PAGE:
I'll try to do some more questioning of the nurses and doctor along with personal tests.
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Old 06-24-2013, 10:00 PM   #5
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seriously, consult your doctor about activities and caffeine intake. Excessive caffeine can cause lots of stress all by itself. It affects your blood pressure, blood vessel dilation, heart rate, mood...

As far as guitar goes, just go back to the exercises that got you to wherever you were before. All you did was take a step down the ladder, so pick up from there.
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Old 06-24-2013, 10:03 PM   #6
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Quote:
Originally Posted by cdgraves
You should talk to your neurologist to make sure you aren't over-stressing your brain, too, as it's probably still recovering. Even a mild concussion can take several months to fully recover from.


Yeah thats the best advice right there.^

I'd just say to take your time and not to get frustrated with your playing, like cdgraves said, the brain is a very delicate part of your body and it takes ages to recover. And for the record, I would love to hear what happened, it sounds like quite the tale.
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Old 06-24-2013, 10:29 PM   #7
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I will cut down the caffeine and talk to a therapist about the intake. I have a naturally high tolerance to it though and am never subject to nervousness or the shakes or whatever happens to people when they have too much. I realize the brain is what makes any living creature living and it is very delicate so I will try to take care of it despite my primal tendencies.

As far as guitar goes, I am finding more and more will to simply practice. I am noticing improvements but the right hand still has weird issues. Also the singing for one reason or another is immensely improved since before the accident, it is easier for me to hit higher notes now for some reason.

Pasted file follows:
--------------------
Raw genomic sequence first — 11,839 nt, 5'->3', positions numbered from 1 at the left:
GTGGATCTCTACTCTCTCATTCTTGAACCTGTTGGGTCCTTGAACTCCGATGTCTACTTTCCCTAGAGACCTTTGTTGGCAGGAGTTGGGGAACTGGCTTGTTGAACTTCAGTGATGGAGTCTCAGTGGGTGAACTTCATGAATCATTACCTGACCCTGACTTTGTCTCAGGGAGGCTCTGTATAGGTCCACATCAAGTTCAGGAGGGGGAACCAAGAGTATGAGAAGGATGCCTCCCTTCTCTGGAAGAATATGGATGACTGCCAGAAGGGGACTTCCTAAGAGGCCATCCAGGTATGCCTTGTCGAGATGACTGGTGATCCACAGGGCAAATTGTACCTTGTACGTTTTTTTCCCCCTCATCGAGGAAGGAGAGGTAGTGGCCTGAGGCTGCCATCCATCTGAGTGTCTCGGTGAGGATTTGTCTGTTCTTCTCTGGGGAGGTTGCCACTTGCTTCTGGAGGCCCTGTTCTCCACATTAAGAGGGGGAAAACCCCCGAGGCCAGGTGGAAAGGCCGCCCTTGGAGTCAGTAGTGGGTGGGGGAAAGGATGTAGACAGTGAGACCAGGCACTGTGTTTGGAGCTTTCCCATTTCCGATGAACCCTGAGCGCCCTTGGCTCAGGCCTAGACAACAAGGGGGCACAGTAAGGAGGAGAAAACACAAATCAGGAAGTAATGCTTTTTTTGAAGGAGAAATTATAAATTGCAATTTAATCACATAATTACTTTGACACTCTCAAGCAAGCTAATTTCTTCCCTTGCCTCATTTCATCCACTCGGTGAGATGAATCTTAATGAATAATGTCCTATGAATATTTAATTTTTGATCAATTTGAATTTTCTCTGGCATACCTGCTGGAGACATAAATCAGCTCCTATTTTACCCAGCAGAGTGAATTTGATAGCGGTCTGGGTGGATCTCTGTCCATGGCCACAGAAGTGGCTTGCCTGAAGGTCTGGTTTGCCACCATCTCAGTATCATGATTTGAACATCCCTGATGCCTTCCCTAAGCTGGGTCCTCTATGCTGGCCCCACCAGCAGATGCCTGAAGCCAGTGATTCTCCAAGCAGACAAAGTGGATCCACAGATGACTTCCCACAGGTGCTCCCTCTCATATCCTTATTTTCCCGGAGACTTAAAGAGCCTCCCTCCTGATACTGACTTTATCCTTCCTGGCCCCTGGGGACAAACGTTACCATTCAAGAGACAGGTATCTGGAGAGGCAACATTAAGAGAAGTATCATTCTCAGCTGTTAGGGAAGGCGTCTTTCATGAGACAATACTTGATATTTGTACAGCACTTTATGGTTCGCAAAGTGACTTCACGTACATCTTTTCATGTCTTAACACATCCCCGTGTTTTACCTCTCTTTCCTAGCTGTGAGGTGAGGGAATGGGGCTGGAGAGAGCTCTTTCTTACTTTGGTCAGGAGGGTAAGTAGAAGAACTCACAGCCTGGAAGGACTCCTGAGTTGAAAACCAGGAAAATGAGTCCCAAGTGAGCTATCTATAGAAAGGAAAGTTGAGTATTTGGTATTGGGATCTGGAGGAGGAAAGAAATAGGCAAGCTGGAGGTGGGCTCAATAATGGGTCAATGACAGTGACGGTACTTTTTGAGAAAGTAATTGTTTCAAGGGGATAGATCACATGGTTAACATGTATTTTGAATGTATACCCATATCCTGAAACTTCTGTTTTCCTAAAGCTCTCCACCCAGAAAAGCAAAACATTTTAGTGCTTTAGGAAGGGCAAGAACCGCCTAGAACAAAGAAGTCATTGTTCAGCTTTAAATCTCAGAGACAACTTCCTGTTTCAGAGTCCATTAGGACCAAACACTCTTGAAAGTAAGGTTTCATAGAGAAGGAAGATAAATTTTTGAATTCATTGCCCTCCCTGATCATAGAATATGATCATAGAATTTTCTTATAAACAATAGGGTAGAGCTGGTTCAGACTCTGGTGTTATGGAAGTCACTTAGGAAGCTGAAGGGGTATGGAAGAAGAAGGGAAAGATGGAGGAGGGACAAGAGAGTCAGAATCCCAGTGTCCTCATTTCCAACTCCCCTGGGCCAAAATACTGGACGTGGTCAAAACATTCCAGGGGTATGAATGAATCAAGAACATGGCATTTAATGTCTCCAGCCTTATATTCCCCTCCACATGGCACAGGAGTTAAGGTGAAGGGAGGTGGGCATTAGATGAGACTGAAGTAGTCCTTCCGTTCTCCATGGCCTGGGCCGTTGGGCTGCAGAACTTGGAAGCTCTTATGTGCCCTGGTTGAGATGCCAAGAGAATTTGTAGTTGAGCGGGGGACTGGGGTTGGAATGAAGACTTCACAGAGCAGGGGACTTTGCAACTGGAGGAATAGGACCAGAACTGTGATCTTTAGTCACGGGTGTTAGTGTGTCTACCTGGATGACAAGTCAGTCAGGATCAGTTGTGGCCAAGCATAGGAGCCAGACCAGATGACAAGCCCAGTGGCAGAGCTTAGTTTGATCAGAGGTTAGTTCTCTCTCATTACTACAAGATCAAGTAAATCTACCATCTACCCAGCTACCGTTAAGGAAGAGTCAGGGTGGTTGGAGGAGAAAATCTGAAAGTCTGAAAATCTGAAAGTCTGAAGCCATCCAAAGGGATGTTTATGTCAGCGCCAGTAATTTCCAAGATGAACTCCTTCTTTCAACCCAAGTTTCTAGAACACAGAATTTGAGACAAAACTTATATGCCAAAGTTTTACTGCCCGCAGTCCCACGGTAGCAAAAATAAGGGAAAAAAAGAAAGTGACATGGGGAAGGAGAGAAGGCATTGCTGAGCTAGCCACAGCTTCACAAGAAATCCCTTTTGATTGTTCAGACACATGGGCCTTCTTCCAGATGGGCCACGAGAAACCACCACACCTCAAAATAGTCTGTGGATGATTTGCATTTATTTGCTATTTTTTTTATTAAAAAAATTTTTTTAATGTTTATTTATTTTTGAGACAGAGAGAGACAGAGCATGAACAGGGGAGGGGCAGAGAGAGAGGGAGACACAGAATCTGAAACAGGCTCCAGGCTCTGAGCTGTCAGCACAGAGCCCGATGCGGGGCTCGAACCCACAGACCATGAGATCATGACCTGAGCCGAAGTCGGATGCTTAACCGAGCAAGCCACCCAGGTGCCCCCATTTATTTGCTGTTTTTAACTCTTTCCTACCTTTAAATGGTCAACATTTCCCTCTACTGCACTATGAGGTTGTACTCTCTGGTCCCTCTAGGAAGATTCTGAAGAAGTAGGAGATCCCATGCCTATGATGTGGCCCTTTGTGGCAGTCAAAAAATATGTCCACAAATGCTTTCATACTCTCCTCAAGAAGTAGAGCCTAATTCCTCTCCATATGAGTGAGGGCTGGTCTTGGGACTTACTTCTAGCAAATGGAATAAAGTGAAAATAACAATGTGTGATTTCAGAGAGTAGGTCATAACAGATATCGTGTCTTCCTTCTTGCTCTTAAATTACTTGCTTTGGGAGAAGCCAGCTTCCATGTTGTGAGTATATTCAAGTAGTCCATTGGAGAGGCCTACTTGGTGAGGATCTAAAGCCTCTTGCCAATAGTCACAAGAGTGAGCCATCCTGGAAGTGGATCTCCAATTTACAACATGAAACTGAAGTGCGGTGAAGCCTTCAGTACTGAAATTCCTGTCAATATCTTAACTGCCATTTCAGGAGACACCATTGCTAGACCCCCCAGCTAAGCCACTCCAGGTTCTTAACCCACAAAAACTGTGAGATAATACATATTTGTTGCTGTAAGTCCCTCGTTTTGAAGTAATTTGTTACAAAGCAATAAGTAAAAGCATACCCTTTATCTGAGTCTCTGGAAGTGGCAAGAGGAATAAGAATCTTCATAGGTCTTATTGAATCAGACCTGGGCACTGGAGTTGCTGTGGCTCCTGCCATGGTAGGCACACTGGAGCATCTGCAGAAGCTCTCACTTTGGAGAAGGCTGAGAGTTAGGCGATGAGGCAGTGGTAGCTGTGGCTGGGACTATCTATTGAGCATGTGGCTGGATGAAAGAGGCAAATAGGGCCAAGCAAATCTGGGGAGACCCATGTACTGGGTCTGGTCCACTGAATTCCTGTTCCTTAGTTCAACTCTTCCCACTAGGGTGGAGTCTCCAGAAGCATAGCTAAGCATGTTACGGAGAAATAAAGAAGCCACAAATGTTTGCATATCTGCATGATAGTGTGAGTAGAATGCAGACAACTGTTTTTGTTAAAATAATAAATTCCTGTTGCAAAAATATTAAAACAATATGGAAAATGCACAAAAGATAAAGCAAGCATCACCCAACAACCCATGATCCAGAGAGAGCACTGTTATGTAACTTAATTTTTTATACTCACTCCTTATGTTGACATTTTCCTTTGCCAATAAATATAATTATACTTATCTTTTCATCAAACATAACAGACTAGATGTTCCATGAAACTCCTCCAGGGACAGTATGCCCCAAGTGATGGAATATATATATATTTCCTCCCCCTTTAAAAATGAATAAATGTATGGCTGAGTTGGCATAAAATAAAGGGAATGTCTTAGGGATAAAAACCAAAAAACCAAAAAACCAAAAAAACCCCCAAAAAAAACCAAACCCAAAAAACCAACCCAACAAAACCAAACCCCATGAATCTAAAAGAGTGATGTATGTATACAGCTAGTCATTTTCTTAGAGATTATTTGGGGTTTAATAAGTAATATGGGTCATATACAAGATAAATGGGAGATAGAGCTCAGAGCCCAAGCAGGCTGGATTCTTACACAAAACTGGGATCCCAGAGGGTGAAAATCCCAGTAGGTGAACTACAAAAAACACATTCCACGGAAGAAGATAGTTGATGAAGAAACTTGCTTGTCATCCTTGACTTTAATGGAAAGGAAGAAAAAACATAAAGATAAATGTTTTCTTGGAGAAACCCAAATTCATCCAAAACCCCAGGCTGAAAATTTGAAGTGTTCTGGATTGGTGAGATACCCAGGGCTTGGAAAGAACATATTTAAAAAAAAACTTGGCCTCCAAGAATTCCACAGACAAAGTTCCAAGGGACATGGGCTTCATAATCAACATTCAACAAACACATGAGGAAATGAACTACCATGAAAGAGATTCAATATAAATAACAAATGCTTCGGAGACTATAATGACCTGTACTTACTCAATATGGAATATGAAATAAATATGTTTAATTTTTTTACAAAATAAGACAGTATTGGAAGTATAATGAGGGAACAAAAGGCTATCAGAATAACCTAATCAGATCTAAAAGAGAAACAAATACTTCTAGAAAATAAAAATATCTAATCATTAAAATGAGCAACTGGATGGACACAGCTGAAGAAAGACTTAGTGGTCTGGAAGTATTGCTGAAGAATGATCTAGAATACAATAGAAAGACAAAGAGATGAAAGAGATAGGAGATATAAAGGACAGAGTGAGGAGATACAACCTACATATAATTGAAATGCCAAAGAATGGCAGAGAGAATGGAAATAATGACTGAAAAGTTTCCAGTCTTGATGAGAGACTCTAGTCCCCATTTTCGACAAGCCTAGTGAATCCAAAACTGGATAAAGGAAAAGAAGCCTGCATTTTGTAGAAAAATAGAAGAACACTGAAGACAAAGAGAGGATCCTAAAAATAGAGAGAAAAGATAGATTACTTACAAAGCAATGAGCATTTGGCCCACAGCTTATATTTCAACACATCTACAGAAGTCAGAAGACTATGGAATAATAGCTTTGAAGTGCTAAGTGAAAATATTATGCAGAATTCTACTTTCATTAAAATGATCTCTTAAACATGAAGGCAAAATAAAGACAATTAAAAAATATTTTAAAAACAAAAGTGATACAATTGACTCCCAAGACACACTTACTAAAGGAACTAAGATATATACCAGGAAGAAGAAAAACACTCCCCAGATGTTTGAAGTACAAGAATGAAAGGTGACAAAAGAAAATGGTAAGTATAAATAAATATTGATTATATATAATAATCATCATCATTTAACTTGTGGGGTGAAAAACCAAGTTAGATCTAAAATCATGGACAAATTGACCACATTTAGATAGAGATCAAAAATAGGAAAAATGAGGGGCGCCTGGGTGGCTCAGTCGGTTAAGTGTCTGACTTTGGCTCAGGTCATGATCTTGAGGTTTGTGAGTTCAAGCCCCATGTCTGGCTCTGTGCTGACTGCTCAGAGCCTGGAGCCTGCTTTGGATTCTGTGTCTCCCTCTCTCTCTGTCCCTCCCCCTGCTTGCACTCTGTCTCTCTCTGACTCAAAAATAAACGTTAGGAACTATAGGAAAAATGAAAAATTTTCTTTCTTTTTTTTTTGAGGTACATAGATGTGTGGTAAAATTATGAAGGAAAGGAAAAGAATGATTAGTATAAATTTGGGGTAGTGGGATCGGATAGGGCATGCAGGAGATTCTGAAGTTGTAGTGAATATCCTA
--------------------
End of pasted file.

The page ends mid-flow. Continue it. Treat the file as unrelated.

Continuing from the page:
Quote:
Originally Posted by BoP92
And for the record, I would love to hear what happened, it sounds like quite the tale.


I was blacked out for the fall and three days after from a mix of brain injury and alcohol consumption, but many stories have been told to me so I will piece it together for you to my best.

The night starts off with me drinking bourbon whiskey alone while my four roomates prepare for the end of the college semester. I go off by myself and land at an unknown bar with my whiskey flask writing poetry at the bar (found four poems in my pocket from the night) and get very intoxicated. I end up bringing five complete strangers home and end up kicking all of them out in under half an hour. I sleep somewhere not in my bedroom? Around 6 A.M. I am found not breathing laying on tile at the bottom of the stairs. My roomate calls an ambulance. They bring me to a huge medical center and I get blood drawn showing I have a .27 BAV the morning after the fall. I am in the ICU for multiple days being pumped with drugs and am ripping all of their needles out of my arm, which I now have injuries/scars all over, and am breaking their straps to hold patients down with. I then spend 20 days in their clinic withdrawing from alcohol and my opioid and apparently healing extremely rapidly to the point where they offer me to be an out-patient.
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Old 06-24-2013, 10:50 PM   #8
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Quote:
Originally Posted by Snotfish